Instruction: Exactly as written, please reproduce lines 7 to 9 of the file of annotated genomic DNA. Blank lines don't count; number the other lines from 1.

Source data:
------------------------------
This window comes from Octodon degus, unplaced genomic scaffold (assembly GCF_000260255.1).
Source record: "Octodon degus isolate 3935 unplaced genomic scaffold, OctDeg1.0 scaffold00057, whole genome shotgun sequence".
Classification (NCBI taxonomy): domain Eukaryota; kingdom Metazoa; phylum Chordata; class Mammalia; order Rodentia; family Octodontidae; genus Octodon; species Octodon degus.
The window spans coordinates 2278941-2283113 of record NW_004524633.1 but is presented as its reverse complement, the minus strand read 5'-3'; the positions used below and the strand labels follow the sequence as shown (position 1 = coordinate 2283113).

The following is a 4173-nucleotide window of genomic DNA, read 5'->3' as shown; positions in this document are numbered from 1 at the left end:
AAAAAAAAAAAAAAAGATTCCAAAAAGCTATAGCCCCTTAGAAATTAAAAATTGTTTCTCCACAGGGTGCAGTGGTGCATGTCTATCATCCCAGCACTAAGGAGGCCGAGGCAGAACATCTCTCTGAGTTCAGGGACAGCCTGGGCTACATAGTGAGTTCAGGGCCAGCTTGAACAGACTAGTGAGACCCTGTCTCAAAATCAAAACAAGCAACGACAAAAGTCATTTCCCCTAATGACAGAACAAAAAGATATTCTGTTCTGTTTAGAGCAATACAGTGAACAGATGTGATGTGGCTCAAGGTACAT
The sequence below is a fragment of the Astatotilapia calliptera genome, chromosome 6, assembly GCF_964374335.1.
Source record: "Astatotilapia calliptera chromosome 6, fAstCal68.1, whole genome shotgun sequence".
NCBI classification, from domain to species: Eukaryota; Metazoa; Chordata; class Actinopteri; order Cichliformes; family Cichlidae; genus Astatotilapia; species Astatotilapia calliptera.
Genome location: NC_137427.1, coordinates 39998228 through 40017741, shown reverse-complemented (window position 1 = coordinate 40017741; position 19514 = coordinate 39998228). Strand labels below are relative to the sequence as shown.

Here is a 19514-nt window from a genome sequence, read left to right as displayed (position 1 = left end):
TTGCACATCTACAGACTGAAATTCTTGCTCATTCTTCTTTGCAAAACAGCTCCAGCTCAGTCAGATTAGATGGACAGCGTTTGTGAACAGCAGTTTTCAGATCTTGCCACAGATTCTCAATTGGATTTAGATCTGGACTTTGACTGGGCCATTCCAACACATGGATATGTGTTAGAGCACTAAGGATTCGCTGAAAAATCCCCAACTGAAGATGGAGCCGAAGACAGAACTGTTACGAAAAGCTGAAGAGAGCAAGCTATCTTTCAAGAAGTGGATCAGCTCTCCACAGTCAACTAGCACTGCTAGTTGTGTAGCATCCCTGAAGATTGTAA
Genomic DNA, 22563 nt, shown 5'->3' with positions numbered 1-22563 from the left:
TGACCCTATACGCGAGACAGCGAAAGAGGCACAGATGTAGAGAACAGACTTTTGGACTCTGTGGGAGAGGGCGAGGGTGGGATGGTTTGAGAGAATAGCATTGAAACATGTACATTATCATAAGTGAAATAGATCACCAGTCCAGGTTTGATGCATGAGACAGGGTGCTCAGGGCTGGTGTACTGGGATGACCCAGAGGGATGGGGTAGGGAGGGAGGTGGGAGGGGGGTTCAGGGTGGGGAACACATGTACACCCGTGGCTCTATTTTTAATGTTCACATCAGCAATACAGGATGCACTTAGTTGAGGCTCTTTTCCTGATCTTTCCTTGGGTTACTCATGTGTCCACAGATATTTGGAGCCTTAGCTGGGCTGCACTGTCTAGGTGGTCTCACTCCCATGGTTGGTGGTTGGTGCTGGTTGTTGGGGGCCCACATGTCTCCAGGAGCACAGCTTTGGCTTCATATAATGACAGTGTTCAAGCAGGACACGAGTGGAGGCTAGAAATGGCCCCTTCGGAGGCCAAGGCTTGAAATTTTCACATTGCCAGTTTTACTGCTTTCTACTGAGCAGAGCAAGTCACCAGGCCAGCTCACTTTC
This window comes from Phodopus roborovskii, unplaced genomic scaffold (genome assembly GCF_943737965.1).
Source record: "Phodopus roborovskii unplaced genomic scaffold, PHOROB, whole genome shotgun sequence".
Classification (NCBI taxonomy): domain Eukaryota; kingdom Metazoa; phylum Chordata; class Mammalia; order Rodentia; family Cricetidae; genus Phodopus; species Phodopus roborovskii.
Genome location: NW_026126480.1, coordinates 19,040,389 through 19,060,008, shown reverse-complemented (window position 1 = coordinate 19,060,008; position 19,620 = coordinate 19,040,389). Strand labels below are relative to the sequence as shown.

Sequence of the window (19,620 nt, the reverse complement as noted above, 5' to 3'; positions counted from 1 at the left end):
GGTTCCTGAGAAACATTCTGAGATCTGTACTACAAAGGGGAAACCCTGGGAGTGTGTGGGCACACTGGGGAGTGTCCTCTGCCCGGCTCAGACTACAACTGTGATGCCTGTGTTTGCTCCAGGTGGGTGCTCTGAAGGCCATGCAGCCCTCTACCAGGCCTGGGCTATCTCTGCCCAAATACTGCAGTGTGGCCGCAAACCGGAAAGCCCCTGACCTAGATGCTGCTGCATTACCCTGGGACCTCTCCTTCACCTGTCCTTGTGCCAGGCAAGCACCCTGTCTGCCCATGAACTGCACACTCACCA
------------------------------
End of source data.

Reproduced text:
The sequence below is a fragment of the Astatotilapia calliptera genome, chromosome 6, assembly GCF_964374335.1.
Source record: "Astatotilapia calliptera chromosome 6, fAstCal68.1, whole genome shotgun sequence".
NCBI classification, from domain to species: Eukaryota; Metazoa; Chordata; class Actinopteri; order Cichliformes; family Cichlidae; genus Astatotilapia; species Astatotilapia calliptera.